I borrowed this book from the Hewitson Library because I was interested as a language creator to see where criticism of bible translation was going.  The book reads like the product of a symposium, especially after four chapters a response is given, and then again another response as the conclusion of the book.  Part one, the first four chapters and the response is entitled <deep breath>Exploring the Intersection of Translation Studies and Critical Theory in Biblical Studies</deep breath>, and the second part, eight chapters and the conclusion are entitled Sites in Translation.

It turns out the way people create languages and Bible translation is pretty similar.

Here’s some thoughts before I return the book.

Many Bible translations are using English as an authority language.  How did this happen?  Are the original languages of the Bible being displaced?

The Bible is a narrative made out of the writings from another language based on an oral tradition, much of which is in a third language or languages.  Jesus in the Gospels is a literary character based on an oral tradition in the third language: from spoken First Century Aramaic, to written Koine Greek, to New English.

Who is the translation for? the author, the translator, or the reader?

What authority does a translation have if it by-passes  the literary traditions in which a language may share?  These literary translations are not neutral in themselves and may impose an outside local authority over the literary traditions of a target language.

Is the mission creating Christians in a language group or creating super-cultural Christians?

Faithfulness in translation versus transparency is a re-occurring theme.

There is even less consultation for the source text in children’s bibles.

A fascinating couple of chapters on the Greenlandic Bible.  I would have liked a lot more information about the language and its pidgins.  There is a fascinating account of a shamanic spirituality.

Behind the visible world there was an unseen one that could by approached by the shamans, the so-called angakkut.  Everything visible had its own spirit, inua.  This word was the same as inuk, “person” or “owner”, inflected in the possessed singular, literally meaning “its owner”. … The shamans and their helping spirits mediated between the perceptible and the unseen world.  Every shaman had his (or, rarely, her) own personal helping spirits, toornat.  The most important one among them the shaman called his toornaarsuk, which probably means “the special helping spirit”.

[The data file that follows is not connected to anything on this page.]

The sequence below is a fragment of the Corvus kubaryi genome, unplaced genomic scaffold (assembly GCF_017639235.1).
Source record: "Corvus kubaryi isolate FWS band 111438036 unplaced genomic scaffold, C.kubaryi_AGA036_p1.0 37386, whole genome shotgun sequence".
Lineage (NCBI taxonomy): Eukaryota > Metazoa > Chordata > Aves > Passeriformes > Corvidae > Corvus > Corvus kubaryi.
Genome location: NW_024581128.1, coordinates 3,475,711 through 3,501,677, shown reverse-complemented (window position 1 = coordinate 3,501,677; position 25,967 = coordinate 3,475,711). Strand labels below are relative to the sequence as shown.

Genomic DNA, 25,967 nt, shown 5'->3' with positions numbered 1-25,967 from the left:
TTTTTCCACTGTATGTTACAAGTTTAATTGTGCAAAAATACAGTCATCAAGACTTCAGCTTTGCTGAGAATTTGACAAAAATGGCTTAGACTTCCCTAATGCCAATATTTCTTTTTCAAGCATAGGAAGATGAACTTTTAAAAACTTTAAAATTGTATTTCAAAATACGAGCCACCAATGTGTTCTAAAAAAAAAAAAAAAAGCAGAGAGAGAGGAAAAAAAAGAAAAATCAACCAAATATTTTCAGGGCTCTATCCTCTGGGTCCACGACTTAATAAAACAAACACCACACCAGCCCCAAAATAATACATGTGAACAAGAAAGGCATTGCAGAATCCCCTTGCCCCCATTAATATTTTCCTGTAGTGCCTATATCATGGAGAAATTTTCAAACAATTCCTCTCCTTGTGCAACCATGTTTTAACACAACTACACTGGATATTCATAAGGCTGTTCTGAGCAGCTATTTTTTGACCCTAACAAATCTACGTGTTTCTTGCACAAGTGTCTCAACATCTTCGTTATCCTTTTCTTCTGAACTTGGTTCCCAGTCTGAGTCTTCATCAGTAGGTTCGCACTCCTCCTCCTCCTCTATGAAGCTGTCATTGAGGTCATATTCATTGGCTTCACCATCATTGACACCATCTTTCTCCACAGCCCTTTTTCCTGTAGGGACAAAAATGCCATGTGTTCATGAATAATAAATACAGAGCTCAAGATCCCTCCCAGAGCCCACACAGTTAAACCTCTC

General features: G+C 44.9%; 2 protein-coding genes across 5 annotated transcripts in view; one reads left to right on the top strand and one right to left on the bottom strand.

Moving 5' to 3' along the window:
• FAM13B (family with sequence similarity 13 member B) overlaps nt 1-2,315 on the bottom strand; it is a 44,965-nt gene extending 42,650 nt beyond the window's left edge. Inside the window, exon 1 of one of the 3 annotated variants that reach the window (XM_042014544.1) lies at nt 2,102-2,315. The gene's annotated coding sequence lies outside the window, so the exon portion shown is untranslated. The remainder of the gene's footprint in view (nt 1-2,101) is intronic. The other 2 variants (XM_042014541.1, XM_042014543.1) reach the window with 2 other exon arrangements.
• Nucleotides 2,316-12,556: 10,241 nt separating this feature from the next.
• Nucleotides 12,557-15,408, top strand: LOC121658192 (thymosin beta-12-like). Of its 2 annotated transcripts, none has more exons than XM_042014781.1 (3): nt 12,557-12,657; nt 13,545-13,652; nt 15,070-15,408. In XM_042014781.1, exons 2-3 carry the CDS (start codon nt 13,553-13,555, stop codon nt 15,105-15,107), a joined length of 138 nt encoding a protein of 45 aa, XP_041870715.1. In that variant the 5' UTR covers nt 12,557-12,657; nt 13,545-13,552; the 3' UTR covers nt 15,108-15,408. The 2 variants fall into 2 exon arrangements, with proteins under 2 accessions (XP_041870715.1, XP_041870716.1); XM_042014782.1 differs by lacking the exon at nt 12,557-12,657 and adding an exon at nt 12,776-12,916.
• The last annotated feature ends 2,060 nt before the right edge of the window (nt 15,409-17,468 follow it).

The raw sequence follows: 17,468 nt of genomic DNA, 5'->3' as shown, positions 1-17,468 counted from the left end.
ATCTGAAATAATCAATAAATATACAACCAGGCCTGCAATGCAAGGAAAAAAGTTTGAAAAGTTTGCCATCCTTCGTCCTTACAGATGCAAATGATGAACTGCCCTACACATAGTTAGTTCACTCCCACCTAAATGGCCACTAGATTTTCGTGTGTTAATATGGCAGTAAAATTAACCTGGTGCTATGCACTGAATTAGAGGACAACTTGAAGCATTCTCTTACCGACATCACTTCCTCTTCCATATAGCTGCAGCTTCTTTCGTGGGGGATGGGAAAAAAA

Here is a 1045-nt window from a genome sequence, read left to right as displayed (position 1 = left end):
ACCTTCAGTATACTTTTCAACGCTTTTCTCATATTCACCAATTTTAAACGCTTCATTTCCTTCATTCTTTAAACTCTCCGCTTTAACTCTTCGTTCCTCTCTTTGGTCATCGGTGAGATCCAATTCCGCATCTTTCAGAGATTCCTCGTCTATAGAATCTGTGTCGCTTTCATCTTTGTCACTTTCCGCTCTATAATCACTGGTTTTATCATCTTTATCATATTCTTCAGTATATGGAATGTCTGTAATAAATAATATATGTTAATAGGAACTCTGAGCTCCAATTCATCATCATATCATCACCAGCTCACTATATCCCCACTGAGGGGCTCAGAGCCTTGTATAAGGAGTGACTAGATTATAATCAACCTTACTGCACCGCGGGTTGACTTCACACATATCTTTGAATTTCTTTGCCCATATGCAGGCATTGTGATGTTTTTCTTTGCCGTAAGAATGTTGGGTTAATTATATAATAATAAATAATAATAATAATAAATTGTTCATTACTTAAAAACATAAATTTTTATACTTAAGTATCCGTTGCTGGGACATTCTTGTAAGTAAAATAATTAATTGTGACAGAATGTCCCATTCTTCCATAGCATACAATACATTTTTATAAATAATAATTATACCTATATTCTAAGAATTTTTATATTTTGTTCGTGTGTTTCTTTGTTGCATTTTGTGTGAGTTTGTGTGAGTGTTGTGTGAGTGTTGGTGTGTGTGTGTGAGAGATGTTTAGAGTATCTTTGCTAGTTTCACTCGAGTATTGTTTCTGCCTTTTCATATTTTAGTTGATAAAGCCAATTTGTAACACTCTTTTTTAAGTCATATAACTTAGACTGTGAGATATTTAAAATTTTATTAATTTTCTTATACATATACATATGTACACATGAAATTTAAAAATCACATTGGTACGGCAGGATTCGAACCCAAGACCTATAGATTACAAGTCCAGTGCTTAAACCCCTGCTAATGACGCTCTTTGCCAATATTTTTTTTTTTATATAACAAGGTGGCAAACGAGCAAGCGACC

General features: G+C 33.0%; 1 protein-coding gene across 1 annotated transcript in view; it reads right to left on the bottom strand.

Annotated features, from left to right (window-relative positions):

The demonization of traditional beliefs made the story of Jesus being tempted by the devil very complicated in translation, and new meaning  was added to it unintentionally.  Egede had no word for “temptation” so instead he wrote that Jesus was frightened by toornaarsuk.  To the Greenlandic audience of the day this must have conveyed the impression that Jesus was a shaman-to-be who had left his village and gone into the wilderness to meet his helping spirit. … [T]his must have meant that Jesus refused to be a shaman and receive the help of a special helping spirit.  Instead he was served by angels.  [The missionary] rejected the Greenlandic toornaq and borrowed the Danish word engel into his Bible translation.

The missionaries created a literary language and changed the society of which it was a part.  Greenland moved from local religious practices to part of Christianity.

Can we live with the translation “In the beginning was the dreaming, the dreaming was with god, and the dreaming was god”?

A tension exists between  those who are translating to prove the superiority of their culture to enforce conversion and seeking universals from the unconverted culture that reveal god at work in the target culture (and conversion potentially unnecessary).

I do not wish to say much on the translation of the Gospels into Yiddish.  I am interested that the translators used rebe, rabbi, for master, teacher, restoring a title for Jesus that the authors of the Gospels  in the First Century rejected in translation into Greek.

If the foreign world is unfamiliar then what are the foreign words from English?

The Klingon Bible gets a mention, on the last page of the conclusion.

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